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“A healthier, less impoverished planet is good for all of us”

October 30, 2012

This comes from an OpEd in the Politico by former Senator Blanche Lincoln and Arkansas Governor Mike Huckabee. They are making the case for foreign aid as part of ONE Campaign’s ONE Vote 2012 initiative. However, instead of framing it in terms of American interests (think national security) as it is usually done, they frame it in terms of the good it has done and the good it can continue to do:

It might come as a surprise to learn that less than one percent of the U.S. budget is spent on foreign assistance. It might even be shocking to discover that, despite this relatively small amount, these funds are literally saving millions of lives and improving the lives of many more millions of people.

 For example, American investments in cost-effective vaccines will help save nearly 4 million children’s lives from preventable diseases such as pneumonia and diarrhea over the next five years. We’ve also helped to deliver 290 million mosquito nets to Malaria-stricken countries, and put 46 million children in school for the very first time. And thanks to the leadership of Presidents George W. Bush and Barack Obama, 8 million HIV/AIDS patients now have access to life-saving treatments, up from just 300,000 a decade ago, making an AIDS-free generation a real possibility within our lifetimes.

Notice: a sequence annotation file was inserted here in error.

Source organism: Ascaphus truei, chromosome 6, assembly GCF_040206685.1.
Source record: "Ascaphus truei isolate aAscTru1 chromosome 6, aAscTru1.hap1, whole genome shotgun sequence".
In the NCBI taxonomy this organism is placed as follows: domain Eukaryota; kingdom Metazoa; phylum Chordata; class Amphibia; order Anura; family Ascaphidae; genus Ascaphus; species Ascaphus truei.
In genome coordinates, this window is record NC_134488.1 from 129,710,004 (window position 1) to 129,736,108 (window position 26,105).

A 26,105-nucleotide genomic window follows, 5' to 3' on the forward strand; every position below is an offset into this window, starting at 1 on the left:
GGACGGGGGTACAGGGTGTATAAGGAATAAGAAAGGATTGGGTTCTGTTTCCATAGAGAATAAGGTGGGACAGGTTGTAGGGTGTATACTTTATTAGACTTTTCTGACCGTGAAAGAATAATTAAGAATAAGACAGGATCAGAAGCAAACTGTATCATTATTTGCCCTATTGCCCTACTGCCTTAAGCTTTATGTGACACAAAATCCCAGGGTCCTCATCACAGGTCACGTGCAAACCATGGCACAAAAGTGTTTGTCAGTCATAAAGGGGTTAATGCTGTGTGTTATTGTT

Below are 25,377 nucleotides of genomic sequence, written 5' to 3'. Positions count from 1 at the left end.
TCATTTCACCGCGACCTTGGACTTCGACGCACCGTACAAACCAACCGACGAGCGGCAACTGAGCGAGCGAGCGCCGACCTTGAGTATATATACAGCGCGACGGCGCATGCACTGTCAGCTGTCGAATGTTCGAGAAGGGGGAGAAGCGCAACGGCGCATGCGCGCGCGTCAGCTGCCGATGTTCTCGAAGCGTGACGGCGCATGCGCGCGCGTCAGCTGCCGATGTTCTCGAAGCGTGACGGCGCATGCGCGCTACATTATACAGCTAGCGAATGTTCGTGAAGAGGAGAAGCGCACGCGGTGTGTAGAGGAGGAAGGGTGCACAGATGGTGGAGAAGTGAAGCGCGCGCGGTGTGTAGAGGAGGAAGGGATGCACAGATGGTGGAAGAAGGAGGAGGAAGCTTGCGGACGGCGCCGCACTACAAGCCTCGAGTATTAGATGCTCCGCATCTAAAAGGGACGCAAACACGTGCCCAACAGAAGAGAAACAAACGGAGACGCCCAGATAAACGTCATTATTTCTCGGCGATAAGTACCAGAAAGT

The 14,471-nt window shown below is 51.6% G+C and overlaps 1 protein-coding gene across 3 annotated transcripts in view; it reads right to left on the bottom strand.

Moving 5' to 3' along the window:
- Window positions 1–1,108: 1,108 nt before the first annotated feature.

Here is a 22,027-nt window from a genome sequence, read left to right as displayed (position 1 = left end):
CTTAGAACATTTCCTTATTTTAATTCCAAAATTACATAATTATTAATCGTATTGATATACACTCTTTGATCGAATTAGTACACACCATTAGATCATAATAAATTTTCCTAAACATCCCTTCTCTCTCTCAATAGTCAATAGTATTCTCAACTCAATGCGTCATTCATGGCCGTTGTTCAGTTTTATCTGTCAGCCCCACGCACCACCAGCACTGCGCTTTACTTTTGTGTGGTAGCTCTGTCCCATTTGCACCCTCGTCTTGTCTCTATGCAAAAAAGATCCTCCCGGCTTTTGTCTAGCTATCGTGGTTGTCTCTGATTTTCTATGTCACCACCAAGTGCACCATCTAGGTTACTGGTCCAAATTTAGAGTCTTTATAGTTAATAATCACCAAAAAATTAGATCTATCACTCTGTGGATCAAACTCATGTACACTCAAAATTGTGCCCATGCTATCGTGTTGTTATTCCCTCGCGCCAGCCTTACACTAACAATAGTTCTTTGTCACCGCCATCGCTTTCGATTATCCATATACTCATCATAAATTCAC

A healthier, less impoverished planet is good for all of us. From an economic standpoint, it allows people to contribute more to the marketplace and lead productive lives. U.S. foreign assistance opens new markets to U.S. goods and services and creates new trading partners and allies.

Consider Africa, where, for the first time, the continent is receiving more foreign investment than foreign aid. Six of the 10 fastest growing economies are in Africa, which has sustained average economic growth above 5 percent over the past decade. Countries in Africa and the rest of the developing world are becoming global players essential for our own continued growth.

This is the way this debate should be framed. It should be about what foreign aid can do for everyone, not just how it best helps us.

What do you think?

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